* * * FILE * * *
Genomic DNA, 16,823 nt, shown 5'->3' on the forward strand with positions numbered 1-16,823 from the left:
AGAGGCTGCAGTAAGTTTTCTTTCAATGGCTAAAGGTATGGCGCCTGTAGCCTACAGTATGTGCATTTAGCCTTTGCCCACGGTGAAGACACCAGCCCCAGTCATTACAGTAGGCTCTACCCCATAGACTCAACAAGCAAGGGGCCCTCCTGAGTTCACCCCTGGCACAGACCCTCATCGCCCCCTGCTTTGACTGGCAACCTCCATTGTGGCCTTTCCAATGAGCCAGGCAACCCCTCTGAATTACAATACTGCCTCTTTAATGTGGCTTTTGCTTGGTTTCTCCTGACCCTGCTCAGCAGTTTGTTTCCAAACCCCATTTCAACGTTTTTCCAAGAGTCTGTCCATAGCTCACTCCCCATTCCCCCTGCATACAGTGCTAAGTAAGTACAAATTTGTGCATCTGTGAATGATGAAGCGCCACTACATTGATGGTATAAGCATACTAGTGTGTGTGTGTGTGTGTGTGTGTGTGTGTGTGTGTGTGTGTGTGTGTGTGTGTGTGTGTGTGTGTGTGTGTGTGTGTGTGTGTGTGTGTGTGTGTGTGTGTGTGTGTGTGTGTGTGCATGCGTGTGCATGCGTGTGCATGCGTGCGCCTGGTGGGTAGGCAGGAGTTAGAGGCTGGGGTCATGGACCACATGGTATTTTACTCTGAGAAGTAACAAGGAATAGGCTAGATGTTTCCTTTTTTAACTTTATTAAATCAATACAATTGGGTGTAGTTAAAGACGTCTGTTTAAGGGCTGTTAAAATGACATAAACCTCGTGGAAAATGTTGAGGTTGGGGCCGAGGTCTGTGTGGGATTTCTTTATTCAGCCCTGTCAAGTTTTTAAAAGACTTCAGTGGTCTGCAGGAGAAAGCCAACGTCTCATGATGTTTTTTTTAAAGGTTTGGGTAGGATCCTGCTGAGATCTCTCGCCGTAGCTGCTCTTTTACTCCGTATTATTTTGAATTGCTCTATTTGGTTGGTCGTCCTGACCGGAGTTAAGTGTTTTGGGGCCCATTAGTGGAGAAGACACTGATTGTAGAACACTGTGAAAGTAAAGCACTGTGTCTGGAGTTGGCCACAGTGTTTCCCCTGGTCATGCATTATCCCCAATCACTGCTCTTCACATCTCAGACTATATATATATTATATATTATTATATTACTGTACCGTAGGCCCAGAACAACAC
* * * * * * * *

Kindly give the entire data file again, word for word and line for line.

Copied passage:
Genomic DNA, 16,823 nt, shown 5'->3' on the forward strand with positions numbered 1-16,823 from the left:
AGAGGCTGCAGTAAGTTTTCTTTCAATGGCTAAAGGTATGGCGCCTGTAGCCTACAGTATGTGCATTTAGCCTTTGCCCACGGTGAAGACACCAGCCCCAGTCATTACAGTAGGCTCTACCCCATAGACTCAACAAGCAAGGGGCCCTCCTGAGTTCACCCCTGGCACAGACCCTCATCGCCCCCTGCTTTGACTGGCAACCTCCATTGTGGCCTTTCCAATGAGCCAGGCAACCCCTCTGAATTACAATACTGCCTCTTTAATGTGGCTTTTGCTTGGTTTCTCCTGACCCTGCTCAGCAGTTTGTTTCCAAACCCCATTTCAACGTTTTTCCAAGAGTCTGTCCATAGCTCACTCCCCATTCCCCCTGCATACAGTGCTAAGTAAGTACAAATTTGTGCATCTGTGAATGATGAAGCGCCACTACATTGATGGTATAAGCATACTAGTGTGTGTGTGTGTGTGTGTGTGTGTGTGTGTGTGTGTGTGTGTGTGTGTGTGTGTGTGTGTGTGTGTGTGTGTGTGTGTGTGTGTGTGTGTGTGTGTGTGTGTGTGTGTGTGTGTGCATGCGTGTGCATGCGTGTGCATGCGTGCGCCTGGTGGGTAGGCAGGAGTTAGAGGCTGGGGTCATGGACCACATGGTATTTTACTCTGAGAAGTAACAAGGAATAGGCTAGATGTTTCCTTTTTTAACTTTATTAAATCAATACAATTGGGTGTAGTTAAAGACGTCTGTTTAAGGGCTGTTAAAATGACATAAACCTCGTGGAAAATGTTGAGGTTGGGGCCGAGGTCTGTGTGGGATTTCTTTATTCAGCCCTGTCAAGTTTTTAAAAGACTTCAGTGGTCTGCAGGAGAAAGCCAACGTCTCATGATGTTTTTTTTAAAGGTTTGGGTAGGATCCTGCTGAGATCTCTCGCCGTAGCTGCTCTTTTACTCCGTATTATTTTGAATTGCTCTATTTGGTTGGTCGTCCTGACCGGAGTTAAGTGTTTTGGGGCCCATTAGTGGAGAAGACACTGATTGTAGAACACTGTGAAAGTAAAGCACTGTGTCTGGAGTTGGCCACAGTGTTTCCCCTGGTCATGCATTATCCCCAATCACTGCTCTTCACATCTCAGACTATATATATATTATATATTATTATATTACTGTACCGTAGGCCCAGAACAACAC